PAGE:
"); NewWindow.document.close(); return false; } // end hiding from old browsers -->

IRIN Middle East | Middle East | IRAQ | IRAQ: Briefing paper on Education | Children, Democracy, Human Rights, Peace Security | Breaking News
Saturday 20 August 2005
Middle East
Latest News
Middle East
Democracy & Governance
Early warning
Food Security
Gender Issues
Health & Nutrition
Human Rights
Natural Disasters
Peace & Security
RSS Feed
By Countries & Regions
Africa Service
Asia Service
PlusNews Service
Service Français
IRIN Films
Web Specials

IRAQ: Briefing paper on Education

[ This report does not necessarily reflect the views of the United Nations]

ANKARA, 20 May 2004 (IRIN) -


Iraq's education system, considered one of the best in the region in the 1980s, has declined dramatically in the last 20 years.

An estimated 60 percent of Iraq's population is now illiterate, and at least 25 percent of primary school-age children do not go to school, according to World Bank statistics. It is estimated that half of children do not go on to secondary school. In rural areas the numbers are even higher. Up to half of girls never attend school, according to the Ministry of Education (MoE). UNICEF suggests that only 55 percent of men and only 23 percent of women can read.

Anecdotal evidence suggests that in recent months the number of children being kept at home by their parents has risen dramatically as insecurity and violence plague parts of the country.

The MoE recently unveiled a policy of freedom of thought and expression, tolerance and national unity in schools after gathering opinions from religious and political leaders from around Iraq.

But the ministry still faces pressure from religious conservatives to teach more religion and morals in schools, following the fall of Saddam Hussein.

Ministry officials last year removed decades of political teaching and indoctrination required by the former Baath party regime. Officials replaced it with a moderate curriculum that focuses on basic, universally practised religious teachings.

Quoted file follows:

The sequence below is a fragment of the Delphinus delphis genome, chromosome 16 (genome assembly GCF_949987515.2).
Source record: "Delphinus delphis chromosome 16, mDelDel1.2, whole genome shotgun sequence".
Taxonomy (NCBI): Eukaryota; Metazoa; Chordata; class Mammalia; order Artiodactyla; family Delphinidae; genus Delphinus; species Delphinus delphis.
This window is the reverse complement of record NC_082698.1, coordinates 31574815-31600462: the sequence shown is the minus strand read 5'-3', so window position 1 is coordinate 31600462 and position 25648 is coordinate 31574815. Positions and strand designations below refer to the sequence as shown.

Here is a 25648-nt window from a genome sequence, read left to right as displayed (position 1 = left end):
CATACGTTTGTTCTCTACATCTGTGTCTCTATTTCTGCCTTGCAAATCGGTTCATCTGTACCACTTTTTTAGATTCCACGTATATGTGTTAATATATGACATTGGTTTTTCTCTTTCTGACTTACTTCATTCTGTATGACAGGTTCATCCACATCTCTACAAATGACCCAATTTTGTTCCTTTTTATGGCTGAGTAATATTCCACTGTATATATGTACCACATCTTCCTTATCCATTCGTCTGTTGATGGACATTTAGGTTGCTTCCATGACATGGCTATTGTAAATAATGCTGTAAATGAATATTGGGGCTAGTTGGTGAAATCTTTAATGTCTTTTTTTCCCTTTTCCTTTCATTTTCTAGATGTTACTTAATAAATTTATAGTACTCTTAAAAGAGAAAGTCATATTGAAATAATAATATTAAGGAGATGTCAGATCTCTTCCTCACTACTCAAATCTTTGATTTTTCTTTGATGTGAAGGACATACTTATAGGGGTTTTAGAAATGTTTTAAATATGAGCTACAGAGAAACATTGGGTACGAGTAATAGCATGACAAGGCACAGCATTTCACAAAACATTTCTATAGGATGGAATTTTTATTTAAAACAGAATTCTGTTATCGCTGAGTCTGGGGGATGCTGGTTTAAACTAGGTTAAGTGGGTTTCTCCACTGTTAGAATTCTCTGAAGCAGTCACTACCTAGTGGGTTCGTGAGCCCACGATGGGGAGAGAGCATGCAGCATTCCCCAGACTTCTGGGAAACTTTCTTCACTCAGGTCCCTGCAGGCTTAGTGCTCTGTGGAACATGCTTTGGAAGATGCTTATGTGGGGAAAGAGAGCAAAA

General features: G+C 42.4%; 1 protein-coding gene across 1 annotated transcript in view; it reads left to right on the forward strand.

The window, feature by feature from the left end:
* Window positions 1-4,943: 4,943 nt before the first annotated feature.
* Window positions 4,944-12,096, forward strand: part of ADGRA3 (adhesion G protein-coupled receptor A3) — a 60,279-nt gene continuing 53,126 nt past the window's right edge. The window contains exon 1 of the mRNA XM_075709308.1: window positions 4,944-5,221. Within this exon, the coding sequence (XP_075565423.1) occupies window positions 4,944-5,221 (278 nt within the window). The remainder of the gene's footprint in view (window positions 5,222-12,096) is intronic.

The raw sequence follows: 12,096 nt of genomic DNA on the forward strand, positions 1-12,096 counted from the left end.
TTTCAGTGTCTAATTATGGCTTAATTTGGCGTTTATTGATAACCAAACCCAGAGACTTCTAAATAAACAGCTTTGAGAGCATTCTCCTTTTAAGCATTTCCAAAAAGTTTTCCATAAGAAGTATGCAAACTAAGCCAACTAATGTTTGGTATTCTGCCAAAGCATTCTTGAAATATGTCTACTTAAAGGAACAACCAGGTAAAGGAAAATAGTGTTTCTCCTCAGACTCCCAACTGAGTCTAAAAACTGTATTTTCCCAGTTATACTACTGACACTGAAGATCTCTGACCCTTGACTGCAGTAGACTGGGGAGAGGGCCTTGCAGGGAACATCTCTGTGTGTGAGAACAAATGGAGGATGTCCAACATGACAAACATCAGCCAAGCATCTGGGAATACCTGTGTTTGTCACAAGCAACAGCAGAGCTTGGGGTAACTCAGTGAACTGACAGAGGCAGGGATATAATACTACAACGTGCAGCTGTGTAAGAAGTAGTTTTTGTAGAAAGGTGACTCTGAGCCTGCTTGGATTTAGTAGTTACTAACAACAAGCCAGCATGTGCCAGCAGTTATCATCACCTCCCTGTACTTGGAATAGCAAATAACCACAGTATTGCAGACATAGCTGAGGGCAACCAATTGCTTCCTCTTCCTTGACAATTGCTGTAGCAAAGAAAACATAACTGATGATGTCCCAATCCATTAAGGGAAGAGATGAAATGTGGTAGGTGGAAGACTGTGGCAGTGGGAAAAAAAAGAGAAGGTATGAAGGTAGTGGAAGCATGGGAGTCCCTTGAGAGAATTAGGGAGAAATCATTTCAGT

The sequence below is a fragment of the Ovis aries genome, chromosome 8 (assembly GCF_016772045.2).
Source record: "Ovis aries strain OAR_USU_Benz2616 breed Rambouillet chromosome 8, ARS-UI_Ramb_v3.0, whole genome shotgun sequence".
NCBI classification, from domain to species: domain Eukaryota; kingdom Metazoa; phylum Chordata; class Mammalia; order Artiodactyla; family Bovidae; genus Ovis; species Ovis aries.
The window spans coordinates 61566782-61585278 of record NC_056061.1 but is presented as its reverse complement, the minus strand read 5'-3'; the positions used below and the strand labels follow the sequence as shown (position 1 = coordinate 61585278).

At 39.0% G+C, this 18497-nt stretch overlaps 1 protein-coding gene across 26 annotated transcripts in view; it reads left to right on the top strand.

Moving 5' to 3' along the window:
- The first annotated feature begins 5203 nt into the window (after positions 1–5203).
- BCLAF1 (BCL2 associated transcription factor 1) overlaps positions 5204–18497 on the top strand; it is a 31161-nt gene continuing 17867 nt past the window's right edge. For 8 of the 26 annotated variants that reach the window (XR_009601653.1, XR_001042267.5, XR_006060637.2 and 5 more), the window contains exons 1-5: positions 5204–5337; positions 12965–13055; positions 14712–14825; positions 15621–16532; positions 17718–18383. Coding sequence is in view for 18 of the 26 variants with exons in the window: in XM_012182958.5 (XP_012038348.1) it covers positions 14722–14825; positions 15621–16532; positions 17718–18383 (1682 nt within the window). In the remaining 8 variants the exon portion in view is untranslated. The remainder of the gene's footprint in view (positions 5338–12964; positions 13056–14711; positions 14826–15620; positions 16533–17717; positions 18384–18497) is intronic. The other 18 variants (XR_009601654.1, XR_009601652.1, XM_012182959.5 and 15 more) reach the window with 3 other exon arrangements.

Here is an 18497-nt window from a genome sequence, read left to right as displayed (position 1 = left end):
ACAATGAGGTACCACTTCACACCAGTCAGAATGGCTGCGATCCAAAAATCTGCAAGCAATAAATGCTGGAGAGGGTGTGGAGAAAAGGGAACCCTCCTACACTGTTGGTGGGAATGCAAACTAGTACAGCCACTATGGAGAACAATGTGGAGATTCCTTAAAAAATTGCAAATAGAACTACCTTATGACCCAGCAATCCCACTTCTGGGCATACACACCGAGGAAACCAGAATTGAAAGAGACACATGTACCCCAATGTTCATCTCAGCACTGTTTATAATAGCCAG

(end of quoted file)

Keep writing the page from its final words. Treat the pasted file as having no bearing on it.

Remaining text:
According to MoE statistics, there are 14,924 schools in Iraq and 80 percent of them (11,939) need some sort of repair following the looting when the former regime fell. Some 40 percent (5,970) need major rehabilitation and 9 percent (1,343) are in need of demolition or rebuilding. However, the country's school were never in good condition - in 2002 the UN estimated that half of all school toilet facilities did not meet basic hygienic standards.

There are plans for the MoE to build 4,500 schools in the next four years. The ministry asked for US $3.2 billion in repair and investment costs at an international donor's conference in Madrid in November 2003. The World Bank has pledged $100 million to rewrite and reprint all school textbooks containing references to Saddam Hussein.

In addition, the United States Agency for International Development (USAID) edited all primary and secondary school maths and science textbooks and distributed 8,759,260 million textbooks in 16 governorates across the country. Some 70 percent were printed in Iraq and 30 percent in Jordan.


In Baghdad, about 1,560 of approximately 1,700 schools have received $750 grants for repairs and supplies of their choice from the Baghdad School Teacher/Parent Programme. The money was part of the $35 million that USAID allocated in Central Iraq between May 2003 and March 2004.